PPN: Consider taking a supplement or vitamin yourself. And if you already take one, good job!
E: Go on a hike, jog or trip to the dog park with your furry family member
H: Dental Health day! Brush your dog’s teeth, OR give him/her a raw bone


DAY 10

This is your last day of the challenge, and a free choice day! Choose your favorites from any previous day’s activities and make today a fun and congratulatory day for completing the challenge!


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Top 5 Conditions that Respond to Rehabilitation Therapy

Monday, May 12th, 2014

Top 5 Conditions That Respond to Rehabilitation Therapy

Suzanne Starr, DVM, CCRP, Paws in Motion Veterinary Rehabilitation Center, Natick, Massachusetts


The goal of physical rehabilitation, in combination with medical and surgical care, is to restore normal or near-normal mobility and musculoskeletal function. Manual therapy includes massage, stretching, passive range-of-motion (ROM) exercise, and joint mobilization. Modalities include heat and cold therapy, therapeutic neuromuscular electrical stimulation, laser therapy, and therapeutic ultrasonography. Targeted exercise can include use of exercise balls or wobble boards, cavaletti rails (ie, horizontal poles positioned at varying heights and distances for dogs to step over), underwater or land treadmills, and pools.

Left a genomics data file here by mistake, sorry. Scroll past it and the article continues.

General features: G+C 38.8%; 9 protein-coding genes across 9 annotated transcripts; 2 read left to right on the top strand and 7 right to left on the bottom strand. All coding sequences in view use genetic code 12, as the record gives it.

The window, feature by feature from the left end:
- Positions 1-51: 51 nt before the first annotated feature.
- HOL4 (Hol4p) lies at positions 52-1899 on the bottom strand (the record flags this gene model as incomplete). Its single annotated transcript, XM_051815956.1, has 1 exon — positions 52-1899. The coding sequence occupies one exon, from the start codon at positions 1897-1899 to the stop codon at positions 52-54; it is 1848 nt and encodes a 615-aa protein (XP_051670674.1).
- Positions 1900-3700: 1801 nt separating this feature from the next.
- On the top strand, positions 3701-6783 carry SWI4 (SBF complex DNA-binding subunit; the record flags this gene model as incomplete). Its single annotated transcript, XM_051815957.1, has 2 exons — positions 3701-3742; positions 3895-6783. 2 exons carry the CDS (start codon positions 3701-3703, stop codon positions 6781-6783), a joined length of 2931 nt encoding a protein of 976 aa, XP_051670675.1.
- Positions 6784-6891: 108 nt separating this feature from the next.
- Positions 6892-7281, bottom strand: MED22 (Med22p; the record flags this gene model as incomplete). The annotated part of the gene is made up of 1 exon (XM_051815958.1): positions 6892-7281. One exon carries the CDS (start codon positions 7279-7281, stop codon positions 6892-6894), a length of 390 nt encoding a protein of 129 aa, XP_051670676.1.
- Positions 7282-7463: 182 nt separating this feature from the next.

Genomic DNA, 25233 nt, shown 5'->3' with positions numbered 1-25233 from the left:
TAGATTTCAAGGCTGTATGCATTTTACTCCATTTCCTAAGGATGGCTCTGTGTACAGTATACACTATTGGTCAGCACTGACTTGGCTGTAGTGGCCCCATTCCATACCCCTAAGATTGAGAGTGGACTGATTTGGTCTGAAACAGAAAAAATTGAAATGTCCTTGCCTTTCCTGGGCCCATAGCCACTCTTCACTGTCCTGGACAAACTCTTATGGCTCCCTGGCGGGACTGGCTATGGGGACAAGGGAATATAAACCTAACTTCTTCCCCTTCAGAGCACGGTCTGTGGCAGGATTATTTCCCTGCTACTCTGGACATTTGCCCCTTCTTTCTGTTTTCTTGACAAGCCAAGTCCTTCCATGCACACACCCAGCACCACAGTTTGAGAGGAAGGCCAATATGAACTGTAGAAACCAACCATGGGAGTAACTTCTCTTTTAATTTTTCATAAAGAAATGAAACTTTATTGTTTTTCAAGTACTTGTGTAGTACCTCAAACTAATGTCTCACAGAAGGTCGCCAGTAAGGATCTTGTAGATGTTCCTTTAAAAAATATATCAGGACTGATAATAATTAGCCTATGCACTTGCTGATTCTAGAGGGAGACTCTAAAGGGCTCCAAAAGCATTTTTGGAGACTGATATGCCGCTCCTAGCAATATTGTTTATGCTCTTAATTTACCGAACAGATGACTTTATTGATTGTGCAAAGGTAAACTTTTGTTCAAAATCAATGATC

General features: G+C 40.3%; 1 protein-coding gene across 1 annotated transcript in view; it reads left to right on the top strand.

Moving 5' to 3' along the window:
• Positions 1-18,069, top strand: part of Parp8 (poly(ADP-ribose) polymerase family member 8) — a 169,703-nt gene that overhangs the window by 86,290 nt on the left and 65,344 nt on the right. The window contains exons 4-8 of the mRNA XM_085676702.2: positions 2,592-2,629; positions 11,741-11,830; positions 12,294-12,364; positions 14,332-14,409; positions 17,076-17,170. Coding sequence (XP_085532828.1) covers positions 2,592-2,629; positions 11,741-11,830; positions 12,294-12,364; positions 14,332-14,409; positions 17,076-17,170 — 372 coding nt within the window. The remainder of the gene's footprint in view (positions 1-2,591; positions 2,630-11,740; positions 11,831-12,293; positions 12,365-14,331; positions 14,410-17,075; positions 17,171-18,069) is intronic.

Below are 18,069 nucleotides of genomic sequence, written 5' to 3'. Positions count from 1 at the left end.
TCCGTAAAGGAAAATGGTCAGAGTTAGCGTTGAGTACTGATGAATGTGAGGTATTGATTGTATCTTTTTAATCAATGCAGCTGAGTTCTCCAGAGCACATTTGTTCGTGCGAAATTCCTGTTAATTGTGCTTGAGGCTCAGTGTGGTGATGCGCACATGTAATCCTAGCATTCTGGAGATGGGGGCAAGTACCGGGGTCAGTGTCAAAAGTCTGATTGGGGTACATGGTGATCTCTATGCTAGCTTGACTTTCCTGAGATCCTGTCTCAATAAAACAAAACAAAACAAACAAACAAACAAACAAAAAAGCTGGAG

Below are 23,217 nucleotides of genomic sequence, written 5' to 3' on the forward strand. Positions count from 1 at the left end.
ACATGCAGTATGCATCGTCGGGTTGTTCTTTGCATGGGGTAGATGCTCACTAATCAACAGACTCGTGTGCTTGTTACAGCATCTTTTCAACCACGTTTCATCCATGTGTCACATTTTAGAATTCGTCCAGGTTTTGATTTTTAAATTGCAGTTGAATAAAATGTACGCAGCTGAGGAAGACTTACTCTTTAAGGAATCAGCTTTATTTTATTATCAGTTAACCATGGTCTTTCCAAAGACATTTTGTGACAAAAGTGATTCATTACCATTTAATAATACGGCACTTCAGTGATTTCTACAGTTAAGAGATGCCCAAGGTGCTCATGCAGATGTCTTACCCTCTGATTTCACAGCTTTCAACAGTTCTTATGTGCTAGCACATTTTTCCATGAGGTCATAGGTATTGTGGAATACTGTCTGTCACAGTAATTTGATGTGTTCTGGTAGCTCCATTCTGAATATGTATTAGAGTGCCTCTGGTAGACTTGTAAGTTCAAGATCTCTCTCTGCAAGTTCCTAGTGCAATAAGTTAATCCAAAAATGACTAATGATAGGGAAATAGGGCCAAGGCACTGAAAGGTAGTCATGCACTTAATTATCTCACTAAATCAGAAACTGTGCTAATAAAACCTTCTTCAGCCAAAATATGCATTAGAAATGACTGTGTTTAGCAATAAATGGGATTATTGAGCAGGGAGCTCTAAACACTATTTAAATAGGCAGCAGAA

Although dogs with assorted conditions can benefit from physical rehabilitation, the following are the top 5 canine conditions that the author believes best respond to rehabilitation therapy.

Top 5 Conditions That Respond to Rehabilitation Therapy

1. Postoperative cranial cruciate ligament rupture surgery
2. Postoperative femoral head and neck ostectomy
3. Spinal cord diseases
4. Osteoarthritis
5. Obesity

1. Postoperative cranial cruciate ligament rupture surgery
Cranial cruciate ligament disease is one of the most common orthopedic conditions in dogs. Surgery is arguably the best approach to restore stability when the cruciate ligament has been damaged. Regardless of the surgical procedure, rehabilitation initially involves pain management, massage, passive ROM, and icing. As tissues heal, patients often progress to weight-shifting exercises and water treadmill walking (Figure 1). As lameness improves, therapy may include leash walking (ideally involving hills), followed by jogging and trotting.

Figure 1. Because underwater treadmill walking has little impact on the joints, it can benefit dogs affected by orthopedic and neurologic conditions.